Lady Gaga and Bradley Cooper star in this updated version of the tragic love story. Here’s what the critics have been saying about it…

The Guardian: ***** “Cooper is arguably prettier than Lady Gaga, but she is the one who commands your attention: that sharp, quizzical, leonine, mesmeric face – an uningratiating face, very different from the wide-eyed openness of Streisand or Garland. (Weirdly, she rather more resembles Marta Heflin, playing the groupie-slash-interviewer who went to bed with Kristofferson in ’76.) Her songs are gorgeous and the ingenuous openness of her scenes with Jackson are wonderfully sympathetic.”

The New York Times: “Part of what’s exciting about this “A Star Is Born” is that Mr. Cooper knows he’s telling one of the defining Hollywood stories and has given the movie the polish and scale it merits.”

Rolling Stone: **** 1/2 “The director’s gut-level commitment to the material comes through, even when the film tips dangerously into shallow sentiment. It helps immeasurably that the songs Cooper and Gaga wrote in tandem with other musicians, including Mark Ronson, Jason Isbell and Lukas Nelson 
(Willie’s talented son), give a real-deal urgency to this tragic love story.”

Consequence of Sound: “A Star is Born is refreshingly unsentimental about what a come-up in the entertainment industry looks like, and while Jackson occasionally begins to read like a Walk Hard-level caricature of a troubled artist, the film carries itself knowingly when it comes to lingering over the things people force themselves to do, just for the sake of maintaining comfortable illusions.”

Vulture.com: “this is A Star Is Born for an era in which alcoholism is a “disease,” and unless Maine is at least partly a heel — a jealous sonuvabitch — the story has no melodramatic pulse.”

BBC: *** “It’s disappointing, but A Star Is Born does hit a couple of high notes. Most of the tracks in it are co-written by Gaga, and her final ballad is sure to get the best original song nomination at the Oscars that it is so obviously aiming for. Gaga may even get a best actress nod.”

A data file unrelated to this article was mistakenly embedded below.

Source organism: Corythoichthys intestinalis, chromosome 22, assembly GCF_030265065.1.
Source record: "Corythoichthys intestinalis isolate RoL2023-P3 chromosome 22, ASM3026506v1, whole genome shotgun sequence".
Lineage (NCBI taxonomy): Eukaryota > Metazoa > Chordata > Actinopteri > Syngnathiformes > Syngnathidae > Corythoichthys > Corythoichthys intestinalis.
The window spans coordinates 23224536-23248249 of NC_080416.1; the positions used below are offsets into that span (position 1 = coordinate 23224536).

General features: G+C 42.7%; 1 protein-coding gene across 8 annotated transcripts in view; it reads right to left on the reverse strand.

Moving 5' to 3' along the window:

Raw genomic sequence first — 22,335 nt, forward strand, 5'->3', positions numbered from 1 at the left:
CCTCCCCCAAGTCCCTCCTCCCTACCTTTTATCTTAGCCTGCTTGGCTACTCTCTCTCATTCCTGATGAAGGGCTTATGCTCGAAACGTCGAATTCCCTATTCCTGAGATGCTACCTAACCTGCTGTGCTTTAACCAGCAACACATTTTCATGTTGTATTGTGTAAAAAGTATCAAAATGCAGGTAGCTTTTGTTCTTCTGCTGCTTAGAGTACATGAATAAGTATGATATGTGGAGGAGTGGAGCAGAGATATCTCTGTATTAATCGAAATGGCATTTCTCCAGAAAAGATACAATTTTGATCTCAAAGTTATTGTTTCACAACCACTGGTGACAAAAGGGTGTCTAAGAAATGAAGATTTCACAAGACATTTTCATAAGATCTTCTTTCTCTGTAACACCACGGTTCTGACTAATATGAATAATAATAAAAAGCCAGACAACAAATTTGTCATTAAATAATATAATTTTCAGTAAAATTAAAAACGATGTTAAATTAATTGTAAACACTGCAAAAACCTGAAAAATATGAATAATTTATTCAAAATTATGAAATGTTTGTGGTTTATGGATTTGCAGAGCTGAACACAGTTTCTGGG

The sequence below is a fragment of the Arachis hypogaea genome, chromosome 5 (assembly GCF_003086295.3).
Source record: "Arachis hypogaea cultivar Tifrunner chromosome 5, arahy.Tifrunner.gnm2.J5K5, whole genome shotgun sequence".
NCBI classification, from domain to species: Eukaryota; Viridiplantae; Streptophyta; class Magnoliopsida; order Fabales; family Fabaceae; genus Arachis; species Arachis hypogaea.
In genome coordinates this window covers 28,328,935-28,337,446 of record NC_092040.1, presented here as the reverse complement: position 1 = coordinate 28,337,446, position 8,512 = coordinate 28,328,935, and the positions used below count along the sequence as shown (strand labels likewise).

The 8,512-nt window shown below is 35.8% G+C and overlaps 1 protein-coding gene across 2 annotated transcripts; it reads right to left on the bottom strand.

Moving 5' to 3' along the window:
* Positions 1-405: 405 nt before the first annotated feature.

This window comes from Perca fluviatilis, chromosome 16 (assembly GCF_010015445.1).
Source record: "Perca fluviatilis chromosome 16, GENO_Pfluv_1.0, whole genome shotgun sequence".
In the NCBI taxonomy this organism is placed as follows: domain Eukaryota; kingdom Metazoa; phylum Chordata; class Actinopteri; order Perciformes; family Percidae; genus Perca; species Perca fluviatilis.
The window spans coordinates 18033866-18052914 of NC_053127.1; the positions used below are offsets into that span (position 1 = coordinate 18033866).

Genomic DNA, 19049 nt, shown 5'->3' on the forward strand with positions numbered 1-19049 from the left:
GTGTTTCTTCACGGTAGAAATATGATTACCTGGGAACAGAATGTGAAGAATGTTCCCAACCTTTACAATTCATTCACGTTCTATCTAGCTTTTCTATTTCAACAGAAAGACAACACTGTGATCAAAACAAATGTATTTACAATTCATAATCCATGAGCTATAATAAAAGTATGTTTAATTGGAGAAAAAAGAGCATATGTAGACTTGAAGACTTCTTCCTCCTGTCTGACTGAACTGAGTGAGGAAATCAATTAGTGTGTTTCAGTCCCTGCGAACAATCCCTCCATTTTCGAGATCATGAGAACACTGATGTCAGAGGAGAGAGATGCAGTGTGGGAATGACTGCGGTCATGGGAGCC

The Telegraph: ***** “This is a musical for lovers and loathers of the genre alike: deluxe studio entertainment like they used to make.”

The Independent: *** “This isn’t just a film about celebrity, ambition and destruction. It is also a love story. Cooper and Lady Gaga bring an impressive intimacy and tenderness to their scenes together.”

The Wrap: “never shies away from big emotions or stirring romance, mixing old-Hollywood sweep with modern-day sophistication. Between Bradley Cooper (as a filmmaker) and Lady Gaga (as a big-screen lead), the title applies to both of them.”

Den of Geek: ***** “A Star Is Born is an old-fashioned crowd pleaser made with modern pizazz and fresh eyes, and more than anything it just wants to show you a good time at the movies.”

Digital Spy: **** “A Star is Born might not be the life-changing movie that one very early and eager review claimed it to be, but with a winning combination of humour and heartbreak, Lady Gaga’s most important project in years certainly brings her closer than ever to glory.”

Culture Whisper: **** “As a director, Cooper plays to his strengths as a great advocate for the intensity of melodrama. By casting himself as the reckless and impulsive superstar Jackson Maine, he falls slightly into the trap of imbuing fiction with a touch too much ego, but it does pay off.”

Express: **** “This film grapples with fame, family, integrity, love and sacrifice. It succeed emphatically in conveying the overwhelming love its two central characters feel.”

A Star is Born is released in cinemas on the 5th October. 

 

 

 

 

 

 

 

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